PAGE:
Mon Jul 09 2018
A message from President Arthur Moses SC

This week is National Aboriginal and Islander Day of Observance Committee (NAIDOC) Week. It is a week when all Australians should take some time to celebrate the diversity and richness of the cultures of this country’s First Nations. It should also be a time for reflection in relation to the injustice of their dispossession and incarceration, and the current levels of disadvantage that continue to plague their existence in modern Australia.

Late last year the Bar Association hosted an event at which Noel Pearson, Director of the Cape York Institute for Policy and Leadership, and Professor Megan Davis spoke about the Uluru Statement from the Heart. The Uluru Statement represents the collective wishes and intentions of First Nations delegates from across Australia who attended the Uluru convention in May 2017. The purpose of that convention was to bring forward proposals for the recognition of Aboriginal and Torres Strait Islander people in the Australian Constitution.

The Uluru Statement from the Heart calls on all Australians to commence a journey to a different future. That journey includes recognition of a First Nations voice (the Voice) to Federal Parliament enshrined in the Constitution and the establishment of a Makarrata Commission to pursue truth telling and treaties. The call for a Voice is a request for a mechanism by which First Nations people can have a greater say about the legislation that effects their lives. There is much moral force to be found in the call for a truth telling commission and treaty commission.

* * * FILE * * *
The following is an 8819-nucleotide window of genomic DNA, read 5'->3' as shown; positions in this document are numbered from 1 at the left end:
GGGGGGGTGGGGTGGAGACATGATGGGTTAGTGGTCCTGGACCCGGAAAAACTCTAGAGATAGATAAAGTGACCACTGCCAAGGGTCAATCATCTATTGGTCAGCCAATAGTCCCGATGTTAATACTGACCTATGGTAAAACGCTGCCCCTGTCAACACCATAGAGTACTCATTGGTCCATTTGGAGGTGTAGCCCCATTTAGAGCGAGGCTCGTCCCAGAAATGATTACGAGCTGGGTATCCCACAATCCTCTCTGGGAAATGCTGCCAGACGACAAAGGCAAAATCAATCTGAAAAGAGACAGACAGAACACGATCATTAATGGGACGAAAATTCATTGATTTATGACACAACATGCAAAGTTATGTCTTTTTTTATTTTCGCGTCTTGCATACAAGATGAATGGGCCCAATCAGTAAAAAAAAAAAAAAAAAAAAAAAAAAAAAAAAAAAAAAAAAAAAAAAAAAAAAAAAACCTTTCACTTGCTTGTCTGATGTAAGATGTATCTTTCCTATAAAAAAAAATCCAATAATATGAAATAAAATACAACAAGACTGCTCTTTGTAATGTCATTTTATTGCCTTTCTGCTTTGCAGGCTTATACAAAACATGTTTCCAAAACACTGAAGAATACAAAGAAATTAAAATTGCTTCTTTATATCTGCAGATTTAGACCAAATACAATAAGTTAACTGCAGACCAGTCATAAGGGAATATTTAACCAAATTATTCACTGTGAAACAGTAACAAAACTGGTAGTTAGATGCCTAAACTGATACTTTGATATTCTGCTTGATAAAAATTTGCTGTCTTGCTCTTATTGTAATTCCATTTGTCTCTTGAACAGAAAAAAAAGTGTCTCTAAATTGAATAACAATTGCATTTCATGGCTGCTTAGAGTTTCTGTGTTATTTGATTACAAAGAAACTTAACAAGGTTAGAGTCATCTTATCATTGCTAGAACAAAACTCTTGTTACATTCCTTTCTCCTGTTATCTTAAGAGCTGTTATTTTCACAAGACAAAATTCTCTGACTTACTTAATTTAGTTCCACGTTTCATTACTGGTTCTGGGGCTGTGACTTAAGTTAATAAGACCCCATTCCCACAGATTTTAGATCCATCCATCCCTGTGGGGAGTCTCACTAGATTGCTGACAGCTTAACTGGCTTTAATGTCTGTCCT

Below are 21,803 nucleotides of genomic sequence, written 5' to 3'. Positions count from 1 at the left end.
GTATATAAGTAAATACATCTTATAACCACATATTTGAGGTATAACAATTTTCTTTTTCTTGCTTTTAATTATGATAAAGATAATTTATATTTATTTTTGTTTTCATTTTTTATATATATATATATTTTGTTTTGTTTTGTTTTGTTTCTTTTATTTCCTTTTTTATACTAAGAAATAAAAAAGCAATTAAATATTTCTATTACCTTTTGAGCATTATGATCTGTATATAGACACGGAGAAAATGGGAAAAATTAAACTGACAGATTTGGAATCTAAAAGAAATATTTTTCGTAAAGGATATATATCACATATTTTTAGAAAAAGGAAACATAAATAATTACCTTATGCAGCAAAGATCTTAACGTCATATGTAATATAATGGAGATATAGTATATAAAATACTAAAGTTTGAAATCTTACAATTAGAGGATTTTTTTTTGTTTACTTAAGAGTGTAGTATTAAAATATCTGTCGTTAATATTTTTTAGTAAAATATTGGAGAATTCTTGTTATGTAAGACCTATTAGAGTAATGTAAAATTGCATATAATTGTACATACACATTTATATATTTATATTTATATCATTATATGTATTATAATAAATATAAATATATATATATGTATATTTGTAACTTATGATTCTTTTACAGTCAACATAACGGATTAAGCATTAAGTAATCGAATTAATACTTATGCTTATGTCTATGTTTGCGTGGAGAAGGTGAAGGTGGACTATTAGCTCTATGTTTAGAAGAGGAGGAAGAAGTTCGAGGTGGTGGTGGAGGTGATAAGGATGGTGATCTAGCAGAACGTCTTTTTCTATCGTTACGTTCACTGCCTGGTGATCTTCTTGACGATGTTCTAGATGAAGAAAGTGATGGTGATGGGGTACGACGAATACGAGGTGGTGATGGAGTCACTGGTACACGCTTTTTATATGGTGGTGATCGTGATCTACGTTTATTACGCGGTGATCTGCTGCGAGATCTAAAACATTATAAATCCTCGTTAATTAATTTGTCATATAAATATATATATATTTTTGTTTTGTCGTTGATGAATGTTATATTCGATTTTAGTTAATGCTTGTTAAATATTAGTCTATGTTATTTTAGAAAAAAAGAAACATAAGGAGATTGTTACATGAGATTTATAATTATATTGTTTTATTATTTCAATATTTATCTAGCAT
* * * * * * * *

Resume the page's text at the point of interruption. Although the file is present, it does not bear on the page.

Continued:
At present, a Joint Select Committee of the Federal Parliament is conducting an inquiry into the Constitutional Recognition of Aboriginal and Torres Strait Islander peoples. The Law Council of Australia and the Australian Bar Association have both made submissions to the inquiry and several members of the NSW Bar Association have separately given evidence at the hearings on behalf of the LCA and ABA. Both the LCA and ABA gave unqualified support to the Uluru Statement from the Heart.

As active and integral participants in the law and justice system, our views will be sought and will be influential. As I have noted before, we know Indigenous Australians are, proportionately speaking, the most incarcerated on Earth. This diminishes us as a nation. Sovereignty and dispossession, recognition and representation of interests: they are different facets of the same problem. It is something that the Bar has a duty to help solve.

Perhaps the most useful contribution to NAIDOC week we each could make is to take a few minutes to read the Uluru Statement from the Heart and consider how the wishes of First Nations People can be accommodated and given life. If you have a few more moments read Paul Keating’s 1992 Redfern Speech, the 25th anniversary of which was commemorated at a Bar Association event earlier this year. In attendance at that event were representatives of the Aboriginal Legal Service, Aboriginal Medical Service, NSW Government , NSW Opposition and the Police Commissioner.

I encourage you all to embrace NAIDOC week and celebrate the possibilities of a better future for all Australians.

Arthur Moses SC

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